The universal banes to the reputation of the solitary and the holy cross cultural and historical times. What dogged the Christian saints also pursued the holy figures of India, China, and Japan. These conflations of virtue and power also affect hermits East and West. The popular manifestations are favored by the masses of religious believers who cannot grasp the mechanics of wisdom, seeing it as a supernatural phenomenon and therefore not applicable to their lives, at least not beyond minimal ritual. So these signs and miracles become a bane to the saintly in throwing up a wall or veil to a true path.
Here one unusual example will be cited. The life of Chinese Zen master Xu-Yun, who died in 1959 and may therefore be considered modern, at least in chronology and time, unintentionally reveals these conundrums in his autobiography, titled Empty Cloud, and translated in 1988. Three characteristic “banes” may be cited.
Biographies or Lives of the Western Christian saints and hermits are filled, sometimes painfully so, with standard devices signifying that the person is holy. Such events and signs often outweigh historical data or replace unavailable data. Nor often do biographies find mere praise sufficient, not even the modest contemporary requirement of a couple of posthumous miracles. The Lives are a literary genre, not a historical or documentary one. To the discerning, they are childlike, full of awe and wonder, rather than deliberately malicious or mischievous. The biographies often cite the very acts of nature as approbations of saintliness.
The autobiography of Xu-Yun, who lived to 120 years and died in 1959, is sprinkled with nature confirmations, of the type familiar in Western hagiography: receptivity to the dharma eliciting reform in wayward or ignorant animals (a cow, geese, a raven); brilliant lights in the sky upon the death of holy persons; sweet fragrances exuded upon the death of holy persons; successful exorcisms; weather phenomena such as rainfall when sought by prayers; and the lifting of an enormous heavy boulder with the mere hands at a dangerous moment when scaring off bandits was necessary. (The veneration of relics was also related but is universal and not necessarily hagiographic.)
The problem of family relations ofter dogs children who want to follow a religious path against the will of their parents. This phenomenon is common to East and West. If the saintly figure’s parents are cruel and abusive, the child’s option is naturally easier, but not always. The twin poles are regret and resentment on the parent or guardian’s part, and guilt on the child’s part. This theme fits a larger psychological paradigm, but even the simplest interpersonal factors reflect tension, often exacerbated by differences in personality.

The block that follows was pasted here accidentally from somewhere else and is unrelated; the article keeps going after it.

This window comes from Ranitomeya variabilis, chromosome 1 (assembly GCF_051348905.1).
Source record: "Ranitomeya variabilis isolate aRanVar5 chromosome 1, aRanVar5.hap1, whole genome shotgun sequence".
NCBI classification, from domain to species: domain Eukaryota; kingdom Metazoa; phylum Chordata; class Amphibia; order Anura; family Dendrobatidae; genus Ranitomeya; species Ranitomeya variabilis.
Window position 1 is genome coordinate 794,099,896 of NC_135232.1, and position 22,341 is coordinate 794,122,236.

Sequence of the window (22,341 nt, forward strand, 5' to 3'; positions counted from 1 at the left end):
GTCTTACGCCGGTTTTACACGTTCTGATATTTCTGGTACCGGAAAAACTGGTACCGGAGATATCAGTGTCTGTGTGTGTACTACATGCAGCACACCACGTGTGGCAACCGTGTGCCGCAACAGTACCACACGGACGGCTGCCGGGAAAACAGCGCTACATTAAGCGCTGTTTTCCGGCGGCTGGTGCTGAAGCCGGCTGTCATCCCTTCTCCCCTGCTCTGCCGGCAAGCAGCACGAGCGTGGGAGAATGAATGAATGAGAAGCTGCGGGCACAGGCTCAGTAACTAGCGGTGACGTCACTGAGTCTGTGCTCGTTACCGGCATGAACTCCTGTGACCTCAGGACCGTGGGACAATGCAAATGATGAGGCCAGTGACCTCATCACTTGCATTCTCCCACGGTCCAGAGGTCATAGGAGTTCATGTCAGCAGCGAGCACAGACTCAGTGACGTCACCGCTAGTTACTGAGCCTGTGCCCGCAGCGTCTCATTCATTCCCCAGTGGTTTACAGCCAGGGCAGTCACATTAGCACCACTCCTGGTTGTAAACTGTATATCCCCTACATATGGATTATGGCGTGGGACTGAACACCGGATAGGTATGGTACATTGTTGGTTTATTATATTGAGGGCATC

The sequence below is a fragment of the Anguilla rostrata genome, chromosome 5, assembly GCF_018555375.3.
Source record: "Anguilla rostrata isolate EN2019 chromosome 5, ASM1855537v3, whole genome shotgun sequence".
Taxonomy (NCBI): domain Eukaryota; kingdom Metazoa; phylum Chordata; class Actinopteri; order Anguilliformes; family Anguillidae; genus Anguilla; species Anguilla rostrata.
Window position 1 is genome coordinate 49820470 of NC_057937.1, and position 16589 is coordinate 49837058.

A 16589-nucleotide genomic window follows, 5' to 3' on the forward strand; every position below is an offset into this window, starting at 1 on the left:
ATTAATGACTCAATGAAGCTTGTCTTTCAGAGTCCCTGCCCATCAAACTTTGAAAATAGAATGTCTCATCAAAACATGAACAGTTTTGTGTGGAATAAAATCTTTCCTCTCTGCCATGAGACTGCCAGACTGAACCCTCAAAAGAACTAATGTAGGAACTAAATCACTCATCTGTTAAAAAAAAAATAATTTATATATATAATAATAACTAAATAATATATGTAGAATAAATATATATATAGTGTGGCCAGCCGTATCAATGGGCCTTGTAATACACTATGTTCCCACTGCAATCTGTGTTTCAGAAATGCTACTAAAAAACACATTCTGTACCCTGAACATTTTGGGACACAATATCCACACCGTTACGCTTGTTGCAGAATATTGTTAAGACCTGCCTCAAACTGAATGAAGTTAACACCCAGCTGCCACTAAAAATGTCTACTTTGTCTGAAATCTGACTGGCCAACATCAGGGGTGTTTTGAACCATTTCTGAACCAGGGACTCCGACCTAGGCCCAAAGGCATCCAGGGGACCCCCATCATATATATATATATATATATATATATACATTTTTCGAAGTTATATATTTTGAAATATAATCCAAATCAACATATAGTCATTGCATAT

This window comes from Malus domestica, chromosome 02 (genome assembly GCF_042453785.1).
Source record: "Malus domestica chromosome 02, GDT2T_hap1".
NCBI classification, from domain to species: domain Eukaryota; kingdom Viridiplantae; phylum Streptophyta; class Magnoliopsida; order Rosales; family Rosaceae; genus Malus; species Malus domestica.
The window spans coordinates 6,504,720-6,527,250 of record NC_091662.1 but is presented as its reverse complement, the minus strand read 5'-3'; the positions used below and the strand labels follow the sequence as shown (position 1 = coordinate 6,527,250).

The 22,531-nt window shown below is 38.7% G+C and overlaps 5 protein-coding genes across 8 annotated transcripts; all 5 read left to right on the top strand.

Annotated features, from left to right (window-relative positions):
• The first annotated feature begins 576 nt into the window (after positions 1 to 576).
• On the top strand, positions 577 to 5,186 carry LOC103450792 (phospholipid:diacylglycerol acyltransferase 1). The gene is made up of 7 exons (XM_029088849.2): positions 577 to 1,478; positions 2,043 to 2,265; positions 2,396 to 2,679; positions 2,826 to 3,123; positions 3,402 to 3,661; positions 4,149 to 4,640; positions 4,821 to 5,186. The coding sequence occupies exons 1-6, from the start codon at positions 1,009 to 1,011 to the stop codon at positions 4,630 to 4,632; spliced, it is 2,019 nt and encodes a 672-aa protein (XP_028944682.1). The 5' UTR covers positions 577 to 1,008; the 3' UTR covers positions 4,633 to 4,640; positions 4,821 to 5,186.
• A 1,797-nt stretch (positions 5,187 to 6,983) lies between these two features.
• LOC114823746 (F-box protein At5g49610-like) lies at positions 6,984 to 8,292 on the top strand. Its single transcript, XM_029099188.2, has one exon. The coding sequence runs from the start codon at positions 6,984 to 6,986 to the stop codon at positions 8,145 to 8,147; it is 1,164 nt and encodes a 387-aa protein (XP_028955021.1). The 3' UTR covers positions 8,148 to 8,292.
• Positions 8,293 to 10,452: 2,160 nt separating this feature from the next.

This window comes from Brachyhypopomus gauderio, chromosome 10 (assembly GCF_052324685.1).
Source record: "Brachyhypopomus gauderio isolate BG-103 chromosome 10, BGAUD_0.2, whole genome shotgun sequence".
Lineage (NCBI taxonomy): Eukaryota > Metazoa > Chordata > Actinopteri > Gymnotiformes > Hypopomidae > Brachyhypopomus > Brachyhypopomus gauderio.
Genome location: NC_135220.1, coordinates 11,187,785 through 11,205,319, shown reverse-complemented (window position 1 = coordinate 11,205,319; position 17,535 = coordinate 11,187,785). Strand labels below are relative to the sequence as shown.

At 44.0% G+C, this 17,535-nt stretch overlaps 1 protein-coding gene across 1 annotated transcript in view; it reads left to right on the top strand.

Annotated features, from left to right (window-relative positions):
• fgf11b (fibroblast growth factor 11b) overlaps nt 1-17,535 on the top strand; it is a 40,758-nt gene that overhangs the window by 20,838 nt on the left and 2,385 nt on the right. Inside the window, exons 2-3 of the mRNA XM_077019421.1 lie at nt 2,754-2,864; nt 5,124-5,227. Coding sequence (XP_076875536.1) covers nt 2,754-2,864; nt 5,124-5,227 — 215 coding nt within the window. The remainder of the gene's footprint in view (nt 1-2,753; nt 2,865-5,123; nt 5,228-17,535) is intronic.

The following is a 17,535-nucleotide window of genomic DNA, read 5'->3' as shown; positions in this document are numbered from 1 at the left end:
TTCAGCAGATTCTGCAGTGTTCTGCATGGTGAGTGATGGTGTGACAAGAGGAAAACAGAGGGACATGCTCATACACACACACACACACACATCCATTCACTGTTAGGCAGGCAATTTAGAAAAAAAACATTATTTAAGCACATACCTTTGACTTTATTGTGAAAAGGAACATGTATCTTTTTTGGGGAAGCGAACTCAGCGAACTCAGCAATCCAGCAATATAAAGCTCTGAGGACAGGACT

In the example of Xu-Yun, his mother died in childbirth, and he was raised the only son of his father and a stepmother. He was educated in Taoism, but Xu-Yun preferred Buddhism, saying nothing of his preference, however. Once, at 15, he ran off with a cousin to enter a Buddhist monastery, but was retrieved. His father then put him in the charge of an uncle, and, at 17, married Xu-Yun to two girls of local families. They remained, however, “pure-minded companions,” as Xu-Yun describes it. He then made a second and successful flight to a Buddhist monastery and was never found.
Twenty years later, however, he was clearly still assailed by guilt, in part because he was still an itinerant monk (thus “unsuccessful”). “I felt very ashamed,” he writes plainly. He undertook a pilgrimage to pay his debt of gratitude to his mother for giving him birth, prostrating himself every third step, holding incense-offerings. Later, against the advice of others, he was to burn off one finger in his effort to propitiate his mother’s salvation. Once he dreamed of his mother on a dragon’s back flying westward (Ahmida’s paradise is in the west vis-a-vis China), and he was content but still wondered